This issue of IEI takes on several tenets in international development and their impact on the sector and people they seek to serve, from community-driven development to data collection and impact measurement.

A gathering of women participating in a Self-Help Group facilitated by SRIJANCommunity Participation in Development.  There’s been dynamic dialogue around the role and impact of Community Driven Development in recent weeks. Community Driven Development, defined as programs in which community members participate in the identification, implementation and maintenance of externally funded development projects, has been a part of the development lexicon for decades and is well-integrated into the language around the Sustainable Development Goals. However, the impact of these programs is both uncertain and difficult to quantify.

A recent brief by the International Initiative for Impact Evaluation (3ie) found that while substantially improving the quantity of small-scale infrastructure projects, CDD programs had little to no impact on social cohesion or governance. Note the authors, “Evidence suggests people may have participated in making bricks, not decisions.” In his analysis and facilitated debate about the paper and its findings, Oxfam’s Duncan Green notes that some of the negative results may also “reflect the dangers of treating ‘the community’ as a single entity, rather than understanding it as a complex system of power in which some groups dominate others (men v women, less poor v more poor, able bodied v disabled).”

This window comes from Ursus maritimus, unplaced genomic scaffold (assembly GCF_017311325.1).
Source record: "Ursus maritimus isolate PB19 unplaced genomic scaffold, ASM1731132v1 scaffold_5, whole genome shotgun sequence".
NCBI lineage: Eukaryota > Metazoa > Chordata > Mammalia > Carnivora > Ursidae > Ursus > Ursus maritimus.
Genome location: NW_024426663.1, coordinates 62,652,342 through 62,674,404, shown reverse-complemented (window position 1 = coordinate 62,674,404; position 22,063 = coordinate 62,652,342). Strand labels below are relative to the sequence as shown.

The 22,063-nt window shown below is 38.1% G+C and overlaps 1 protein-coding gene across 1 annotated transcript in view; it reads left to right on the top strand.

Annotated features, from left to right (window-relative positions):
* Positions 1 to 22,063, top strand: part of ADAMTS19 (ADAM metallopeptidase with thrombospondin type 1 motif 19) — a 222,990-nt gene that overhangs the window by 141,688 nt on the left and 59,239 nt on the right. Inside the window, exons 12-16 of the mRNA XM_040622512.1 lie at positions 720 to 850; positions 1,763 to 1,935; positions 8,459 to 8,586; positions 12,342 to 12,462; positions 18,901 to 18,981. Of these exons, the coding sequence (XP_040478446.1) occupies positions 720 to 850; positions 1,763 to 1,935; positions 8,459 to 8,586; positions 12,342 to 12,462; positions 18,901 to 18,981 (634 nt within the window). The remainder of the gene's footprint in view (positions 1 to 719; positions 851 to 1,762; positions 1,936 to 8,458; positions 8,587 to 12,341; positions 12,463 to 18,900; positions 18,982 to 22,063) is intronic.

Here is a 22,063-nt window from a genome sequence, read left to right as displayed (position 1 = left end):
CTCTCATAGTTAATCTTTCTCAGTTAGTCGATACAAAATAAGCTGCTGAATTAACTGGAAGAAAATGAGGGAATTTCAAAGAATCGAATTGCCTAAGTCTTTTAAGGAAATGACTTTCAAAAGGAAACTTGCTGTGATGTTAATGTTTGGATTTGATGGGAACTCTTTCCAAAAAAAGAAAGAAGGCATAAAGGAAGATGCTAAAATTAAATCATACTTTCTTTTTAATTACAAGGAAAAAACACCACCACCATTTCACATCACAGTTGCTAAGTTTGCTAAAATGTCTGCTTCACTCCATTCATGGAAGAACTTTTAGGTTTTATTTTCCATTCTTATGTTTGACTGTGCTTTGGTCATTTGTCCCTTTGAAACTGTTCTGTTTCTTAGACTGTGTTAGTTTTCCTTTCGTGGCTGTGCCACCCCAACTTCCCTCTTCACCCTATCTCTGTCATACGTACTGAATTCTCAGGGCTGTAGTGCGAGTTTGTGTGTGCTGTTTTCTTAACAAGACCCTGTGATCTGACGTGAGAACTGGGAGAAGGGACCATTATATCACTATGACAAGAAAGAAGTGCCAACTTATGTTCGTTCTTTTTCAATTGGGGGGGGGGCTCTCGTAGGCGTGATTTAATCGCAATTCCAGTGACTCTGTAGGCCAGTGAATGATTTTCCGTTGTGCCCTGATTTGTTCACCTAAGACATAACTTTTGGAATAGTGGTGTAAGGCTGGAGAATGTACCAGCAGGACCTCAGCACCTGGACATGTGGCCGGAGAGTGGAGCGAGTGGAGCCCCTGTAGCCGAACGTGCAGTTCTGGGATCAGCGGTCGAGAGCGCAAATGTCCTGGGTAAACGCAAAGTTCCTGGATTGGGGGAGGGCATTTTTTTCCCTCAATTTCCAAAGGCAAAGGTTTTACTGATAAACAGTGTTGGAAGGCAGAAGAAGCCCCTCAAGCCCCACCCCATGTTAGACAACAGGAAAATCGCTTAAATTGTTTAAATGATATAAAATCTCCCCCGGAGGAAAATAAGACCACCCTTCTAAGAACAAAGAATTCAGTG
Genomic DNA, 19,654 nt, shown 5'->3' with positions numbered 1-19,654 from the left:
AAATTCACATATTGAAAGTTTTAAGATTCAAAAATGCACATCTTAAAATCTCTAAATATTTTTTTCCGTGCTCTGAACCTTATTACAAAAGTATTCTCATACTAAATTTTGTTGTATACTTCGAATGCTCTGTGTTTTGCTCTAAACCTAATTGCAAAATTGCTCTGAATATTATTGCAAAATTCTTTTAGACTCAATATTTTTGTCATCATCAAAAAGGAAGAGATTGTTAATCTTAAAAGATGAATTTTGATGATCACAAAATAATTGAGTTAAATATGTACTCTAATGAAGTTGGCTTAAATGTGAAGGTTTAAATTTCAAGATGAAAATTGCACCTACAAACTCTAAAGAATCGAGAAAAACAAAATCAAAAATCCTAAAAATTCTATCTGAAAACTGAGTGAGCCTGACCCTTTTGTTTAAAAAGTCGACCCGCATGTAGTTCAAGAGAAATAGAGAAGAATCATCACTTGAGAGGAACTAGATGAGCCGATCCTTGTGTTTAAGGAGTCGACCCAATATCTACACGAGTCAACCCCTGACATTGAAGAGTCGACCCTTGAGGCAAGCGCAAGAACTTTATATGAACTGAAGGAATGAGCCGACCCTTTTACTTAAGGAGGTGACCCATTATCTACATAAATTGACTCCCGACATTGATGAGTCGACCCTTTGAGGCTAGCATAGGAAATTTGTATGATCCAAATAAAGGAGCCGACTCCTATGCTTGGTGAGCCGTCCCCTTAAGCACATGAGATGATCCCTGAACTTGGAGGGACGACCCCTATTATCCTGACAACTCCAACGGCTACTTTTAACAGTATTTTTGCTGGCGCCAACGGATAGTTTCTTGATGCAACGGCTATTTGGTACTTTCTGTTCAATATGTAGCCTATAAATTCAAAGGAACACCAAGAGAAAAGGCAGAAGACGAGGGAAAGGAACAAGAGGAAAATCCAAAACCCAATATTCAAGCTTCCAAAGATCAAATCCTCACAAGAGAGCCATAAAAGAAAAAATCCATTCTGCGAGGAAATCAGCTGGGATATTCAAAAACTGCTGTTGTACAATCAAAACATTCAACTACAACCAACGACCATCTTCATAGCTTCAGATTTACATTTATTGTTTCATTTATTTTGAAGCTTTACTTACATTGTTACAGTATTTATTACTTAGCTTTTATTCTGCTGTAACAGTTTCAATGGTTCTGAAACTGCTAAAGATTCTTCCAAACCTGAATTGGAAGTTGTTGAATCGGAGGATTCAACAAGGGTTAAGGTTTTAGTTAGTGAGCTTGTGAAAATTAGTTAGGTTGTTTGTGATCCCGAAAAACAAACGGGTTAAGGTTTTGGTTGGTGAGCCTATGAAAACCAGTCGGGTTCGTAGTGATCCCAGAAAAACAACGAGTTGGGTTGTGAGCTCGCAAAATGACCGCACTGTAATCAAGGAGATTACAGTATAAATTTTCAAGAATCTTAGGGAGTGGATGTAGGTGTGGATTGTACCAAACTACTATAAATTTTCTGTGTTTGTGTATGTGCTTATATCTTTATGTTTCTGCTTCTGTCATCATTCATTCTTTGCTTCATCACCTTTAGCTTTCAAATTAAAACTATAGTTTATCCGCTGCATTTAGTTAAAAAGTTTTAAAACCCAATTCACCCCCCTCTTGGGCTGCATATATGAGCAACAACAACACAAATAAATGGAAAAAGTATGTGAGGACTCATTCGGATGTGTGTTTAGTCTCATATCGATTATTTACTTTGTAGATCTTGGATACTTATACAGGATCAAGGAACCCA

In a recent World Bank Working Paper, Scott Guggenheim and Susan Wong take a look at the impact, myths and realities of CDD programs through the lens of government implementers. Their conclusions are both hopeful and critical, noting among many other findings that:

  • In general, CDD delivers on the improved access to and use of infrastructure and services,
  • “Successful projects are simple projects,” and
  • CDD projects alone can’t address the issues of marginalization and capture by the elite.

Examining the issue through a different lens, Nonprofit Quarterly put out “Community Development as if People Mattered,” a case study of the role of NGO’s in Nigeria and the level of community participation in their programs. The article notes that while the theory around Community Driven Development is well established, operationalizing that theory into practice and implementation is still a work in progress and impacts program effectiveness in nonprofit interventions. The author writes, “Participation, to be sustainable, needs to aim at horizontal integration, which includes the collaboration of various spheres of the local government, individuals, associations, and groups, irrespective of gender or social status.”